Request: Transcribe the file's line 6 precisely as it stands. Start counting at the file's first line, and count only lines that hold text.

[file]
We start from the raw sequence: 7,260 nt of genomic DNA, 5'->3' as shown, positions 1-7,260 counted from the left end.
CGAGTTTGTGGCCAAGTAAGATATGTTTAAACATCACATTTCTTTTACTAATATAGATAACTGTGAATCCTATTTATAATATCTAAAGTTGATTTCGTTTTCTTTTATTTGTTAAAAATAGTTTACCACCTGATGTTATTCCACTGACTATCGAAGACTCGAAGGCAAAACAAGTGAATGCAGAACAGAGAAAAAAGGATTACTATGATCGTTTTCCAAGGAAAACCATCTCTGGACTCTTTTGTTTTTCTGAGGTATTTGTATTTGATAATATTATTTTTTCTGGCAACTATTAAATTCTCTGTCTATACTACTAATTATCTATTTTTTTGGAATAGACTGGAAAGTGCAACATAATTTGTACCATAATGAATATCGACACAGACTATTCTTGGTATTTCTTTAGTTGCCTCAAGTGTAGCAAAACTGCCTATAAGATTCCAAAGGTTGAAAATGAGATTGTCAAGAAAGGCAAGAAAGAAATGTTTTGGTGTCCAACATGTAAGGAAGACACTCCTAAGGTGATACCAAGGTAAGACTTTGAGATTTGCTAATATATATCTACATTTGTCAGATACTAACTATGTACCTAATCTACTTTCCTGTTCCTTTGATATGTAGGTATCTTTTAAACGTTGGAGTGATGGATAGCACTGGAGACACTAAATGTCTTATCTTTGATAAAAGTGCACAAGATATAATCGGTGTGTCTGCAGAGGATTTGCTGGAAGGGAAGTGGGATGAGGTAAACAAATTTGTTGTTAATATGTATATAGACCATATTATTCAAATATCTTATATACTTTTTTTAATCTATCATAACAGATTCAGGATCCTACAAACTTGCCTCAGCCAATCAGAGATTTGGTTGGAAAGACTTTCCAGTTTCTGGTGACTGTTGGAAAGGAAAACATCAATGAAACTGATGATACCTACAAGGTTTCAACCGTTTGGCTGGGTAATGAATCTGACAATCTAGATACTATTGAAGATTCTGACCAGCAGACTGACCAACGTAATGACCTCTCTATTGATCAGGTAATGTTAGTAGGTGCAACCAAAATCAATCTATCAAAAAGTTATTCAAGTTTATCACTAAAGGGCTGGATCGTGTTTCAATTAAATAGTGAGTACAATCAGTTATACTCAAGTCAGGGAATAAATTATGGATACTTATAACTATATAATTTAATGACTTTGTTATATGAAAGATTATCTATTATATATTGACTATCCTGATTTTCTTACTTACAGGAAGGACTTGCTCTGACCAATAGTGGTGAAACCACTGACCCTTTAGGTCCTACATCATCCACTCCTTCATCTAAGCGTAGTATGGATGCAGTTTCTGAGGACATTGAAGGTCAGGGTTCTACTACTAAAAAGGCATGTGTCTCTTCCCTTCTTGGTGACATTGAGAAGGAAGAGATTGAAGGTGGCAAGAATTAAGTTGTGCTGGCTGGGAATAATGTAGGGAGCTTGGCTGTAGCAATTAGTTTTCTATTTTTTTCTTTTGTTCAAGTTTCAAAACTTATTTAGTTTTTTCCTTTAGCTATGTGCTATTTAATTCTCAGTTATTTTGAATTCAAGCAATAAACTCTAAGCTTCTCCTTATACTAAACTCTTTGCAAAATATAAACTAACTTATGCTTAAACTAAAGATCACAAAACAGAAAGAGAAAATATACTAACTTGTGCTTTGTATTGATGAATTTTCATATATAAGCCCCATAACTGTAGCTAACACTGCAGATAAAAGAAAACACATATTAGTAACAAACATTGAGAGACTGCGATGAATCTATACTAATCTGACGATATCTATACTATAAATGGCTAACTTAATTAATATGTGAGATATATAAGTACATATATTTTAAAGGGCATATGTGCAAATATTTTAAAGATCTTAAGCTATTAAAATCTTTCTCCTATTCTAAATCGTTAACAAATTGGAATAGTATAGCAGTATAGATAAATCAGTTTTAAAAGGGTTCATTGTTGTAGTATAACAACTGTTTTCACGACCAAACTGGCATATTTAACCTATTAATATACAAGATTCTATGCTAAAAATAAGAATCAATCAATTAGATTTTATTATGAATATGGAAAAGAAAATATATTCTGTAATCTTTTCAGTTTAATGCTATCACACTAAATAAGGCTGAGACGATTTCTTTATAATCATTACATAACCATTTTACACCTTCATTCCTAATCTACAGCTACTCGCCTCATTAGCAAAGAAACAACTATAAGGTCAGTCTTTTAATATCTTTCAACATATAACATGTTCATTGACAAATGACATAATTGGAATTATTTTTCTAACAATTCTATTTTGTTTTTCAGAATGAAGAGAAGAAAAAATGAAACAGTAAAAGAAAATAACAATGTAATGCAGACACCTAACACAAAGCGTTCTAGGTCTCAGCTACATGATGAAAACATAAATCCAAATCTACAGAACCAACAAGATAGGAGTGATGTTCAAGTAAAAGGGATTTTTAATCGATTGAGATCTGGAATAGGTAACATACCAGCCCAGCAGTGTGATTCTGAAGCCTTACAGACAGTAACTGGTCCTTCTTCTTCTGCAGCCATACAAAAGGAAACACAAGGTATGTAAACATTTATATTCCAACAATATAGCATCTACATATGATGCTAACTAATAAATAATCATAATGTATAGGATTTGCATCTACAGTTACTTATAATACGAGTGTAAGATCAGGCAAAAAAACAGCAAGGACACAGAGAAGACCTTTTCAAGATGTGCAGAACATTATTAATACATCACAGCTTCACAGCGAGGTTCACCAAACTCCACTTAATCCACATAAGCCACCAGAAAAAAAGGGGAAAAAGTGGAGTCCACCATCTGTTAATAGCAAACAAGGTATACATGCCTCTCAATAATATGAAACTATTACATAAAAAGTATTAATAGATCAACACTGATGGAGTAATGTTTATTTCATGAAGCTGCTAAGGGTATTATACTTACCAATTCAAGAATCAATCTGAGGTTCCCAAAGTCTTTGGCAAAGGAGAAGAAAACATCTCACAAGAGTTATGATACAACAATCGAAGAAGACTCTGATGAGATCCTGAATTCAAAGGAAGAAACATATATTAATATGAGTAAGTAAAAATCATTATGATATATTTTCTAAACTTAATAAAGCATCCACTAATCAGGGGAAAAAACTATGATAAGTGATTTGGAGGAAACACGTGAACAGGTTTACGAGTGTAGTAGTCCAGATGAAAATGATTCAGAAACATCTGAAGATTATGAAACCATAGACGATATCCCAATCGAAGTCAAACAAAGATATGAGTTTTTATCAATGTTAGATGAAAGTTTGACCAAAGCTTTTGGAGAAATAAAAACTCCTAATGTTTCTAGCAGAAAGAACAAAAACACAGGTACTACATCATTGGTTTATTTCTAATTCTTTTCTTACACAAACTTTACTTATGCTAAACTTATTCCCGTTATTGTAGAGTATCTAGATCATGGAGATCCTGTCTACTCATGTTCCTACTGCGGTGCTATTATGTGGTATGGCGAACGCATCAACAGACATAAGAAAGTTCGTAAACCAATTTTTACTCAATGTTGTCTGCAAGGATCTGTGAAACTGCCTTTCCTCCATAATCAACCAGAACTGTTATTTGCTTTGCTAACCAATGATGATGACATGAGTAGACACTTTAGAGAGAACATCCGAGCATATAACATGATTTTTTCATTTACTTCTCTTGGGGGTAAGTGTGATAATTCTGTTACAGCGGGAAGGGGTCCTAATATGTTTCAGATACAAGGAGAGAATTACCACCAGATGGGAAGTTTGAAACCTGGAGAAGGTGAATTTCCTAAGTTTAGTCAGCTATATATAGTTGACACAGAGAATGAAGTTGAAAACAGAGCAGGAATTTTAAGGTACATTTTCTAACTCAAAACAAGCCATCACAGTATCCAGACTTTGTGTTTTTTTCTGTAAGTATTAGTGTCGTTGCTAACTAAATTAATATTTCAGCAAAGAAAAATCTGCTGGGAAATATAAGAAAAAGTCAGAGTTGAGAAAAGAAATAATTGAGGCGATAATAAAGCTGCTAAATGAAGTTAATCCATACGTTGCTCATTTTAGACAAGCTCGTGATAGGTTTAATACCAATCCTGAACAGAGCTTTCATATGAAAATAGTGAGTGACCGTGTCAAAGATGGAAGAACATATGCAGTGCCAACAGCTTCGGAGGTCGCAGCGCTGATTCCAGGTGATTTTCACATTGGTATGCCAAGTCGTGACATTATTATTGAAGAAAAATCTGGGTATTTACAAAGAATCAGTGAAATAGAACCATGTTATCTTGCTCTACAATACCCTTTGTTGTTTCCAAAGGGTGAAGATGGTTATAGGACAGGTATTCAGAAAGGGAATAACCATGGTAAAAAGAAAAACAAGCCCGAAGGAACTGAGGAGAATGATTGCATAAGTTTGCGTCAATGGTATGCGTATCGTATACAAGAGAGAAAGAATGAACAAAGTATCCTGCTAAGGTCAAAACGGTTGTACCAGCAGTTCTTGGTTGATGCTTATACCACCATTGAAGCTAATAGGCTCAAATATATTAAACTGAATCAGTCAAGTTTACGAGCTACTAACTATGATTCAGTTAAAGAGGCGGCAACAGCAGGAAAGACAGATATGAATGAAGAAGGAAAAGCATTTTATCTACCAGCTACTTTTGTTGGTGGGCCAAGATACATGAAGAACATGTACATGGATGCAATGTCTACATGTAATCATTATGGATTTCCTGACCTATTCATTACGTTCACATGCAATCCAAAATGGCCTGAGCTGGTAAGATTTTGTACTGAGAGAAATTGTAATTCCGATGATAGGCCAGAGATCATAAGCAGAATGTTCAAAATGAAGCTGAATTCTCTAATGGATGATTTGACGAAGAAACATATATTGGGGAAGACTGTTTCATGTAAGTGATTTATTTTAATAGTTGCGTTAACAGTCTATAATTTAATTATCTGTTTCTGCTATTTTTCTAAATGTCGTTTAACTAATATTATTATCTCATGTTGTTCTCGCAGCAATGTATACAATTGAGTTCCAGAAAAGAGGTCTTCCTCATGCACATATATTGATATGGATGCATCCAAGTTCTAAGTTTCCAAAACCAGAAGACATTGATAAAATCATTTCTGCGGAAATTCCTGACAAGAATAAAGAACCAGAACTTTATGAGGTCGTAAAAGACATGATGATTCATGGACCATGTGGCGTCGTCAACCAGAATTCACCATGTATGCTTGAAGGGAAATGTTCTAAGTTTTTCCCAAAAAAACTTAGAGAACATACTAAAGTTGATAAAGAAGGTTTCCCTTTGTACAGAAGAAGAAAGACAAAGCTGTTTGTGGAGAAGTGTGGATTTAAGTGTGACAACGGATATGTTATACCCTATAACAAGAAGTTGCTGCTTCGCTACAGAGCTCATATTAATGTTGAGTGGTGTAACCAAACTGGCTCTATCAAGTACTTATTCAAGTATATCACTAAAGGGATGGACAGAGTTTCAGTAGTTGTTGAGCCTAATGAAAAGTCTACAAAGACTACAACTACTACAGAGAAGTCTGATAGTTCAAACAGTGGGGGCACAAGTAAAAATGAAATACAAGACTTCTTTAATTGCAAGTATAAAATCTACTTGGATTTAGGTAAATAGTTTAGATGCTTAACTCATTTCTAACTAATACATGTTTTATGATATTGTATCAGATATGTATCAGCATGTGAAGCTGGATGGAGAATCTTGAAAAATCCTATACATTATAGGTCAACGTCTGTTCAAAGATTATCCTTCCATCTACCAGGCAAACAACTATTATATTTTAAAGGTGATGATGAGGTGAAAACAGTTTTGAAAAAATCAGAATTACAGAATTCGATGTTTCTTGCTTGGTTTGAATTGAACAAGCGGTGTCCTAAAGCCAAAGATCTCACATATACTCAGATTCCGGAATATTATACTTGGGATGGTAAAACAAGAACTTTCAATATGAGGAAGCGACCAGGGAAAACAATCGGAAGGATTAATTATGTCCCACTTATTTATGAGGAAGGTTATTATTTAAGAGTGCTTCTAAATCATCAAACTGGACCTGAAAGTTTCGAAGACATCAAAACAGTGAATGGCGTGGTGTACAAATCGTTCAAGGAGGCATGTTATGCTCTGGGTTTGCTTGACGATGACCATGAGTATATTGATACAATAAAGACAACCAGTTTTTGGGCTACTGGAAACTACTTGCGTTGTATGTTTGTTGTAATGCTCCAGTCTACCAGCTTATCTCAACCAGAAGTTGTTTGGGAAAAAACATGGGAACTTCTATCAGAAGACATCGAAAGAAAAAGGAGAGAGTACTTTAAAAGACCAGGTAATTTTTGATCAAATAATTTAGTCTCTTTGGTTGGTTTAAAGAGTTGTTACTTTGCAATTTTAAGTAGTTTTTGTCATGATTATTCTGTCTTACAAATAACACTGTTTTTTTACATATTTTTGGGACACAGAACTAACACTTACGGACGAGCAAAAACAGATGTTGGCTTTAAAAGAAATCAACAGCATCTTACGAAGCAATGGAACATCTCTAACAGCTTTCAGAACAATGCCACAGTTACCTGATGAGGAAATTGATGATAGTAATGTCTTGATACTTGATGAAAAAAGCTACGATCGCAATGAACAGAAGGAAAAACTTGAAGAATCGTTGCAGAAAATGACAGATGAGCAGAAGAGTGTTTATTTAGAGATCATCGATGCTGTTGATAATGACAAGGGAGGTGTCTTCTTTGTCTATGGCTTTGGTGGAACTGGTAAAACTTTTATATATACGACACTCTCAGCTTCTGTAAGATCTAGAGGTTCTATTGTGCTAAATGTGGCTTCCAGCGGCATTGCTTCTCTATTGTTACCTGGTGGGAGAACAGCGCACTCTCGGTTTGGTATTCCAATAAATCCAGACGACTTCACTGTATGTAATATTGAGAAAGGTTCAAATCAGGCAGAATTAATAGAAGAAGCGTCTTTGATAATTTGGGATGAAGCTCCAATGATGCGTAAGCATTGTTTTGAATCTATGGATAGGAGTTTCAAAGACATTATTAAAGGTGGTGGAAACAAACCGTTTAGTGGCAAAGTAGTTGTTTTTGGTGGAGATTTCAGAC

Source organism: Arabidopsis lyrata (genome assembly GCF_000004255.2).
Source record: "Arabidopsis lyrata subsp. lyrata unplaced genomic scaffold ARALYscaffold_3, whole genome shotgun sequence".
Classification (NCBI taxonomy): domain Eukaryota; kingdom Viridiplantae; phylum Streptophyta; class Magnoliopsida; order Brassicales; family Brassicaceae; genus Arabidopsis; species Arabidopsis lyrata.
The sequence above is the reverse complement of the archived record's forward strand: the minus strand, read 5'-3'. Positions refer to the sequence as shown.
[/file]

The sequence above is the reverse complement of the archived record's forward strand: the minus strand, read 5'-3'. Positions refer to the sequence as shown.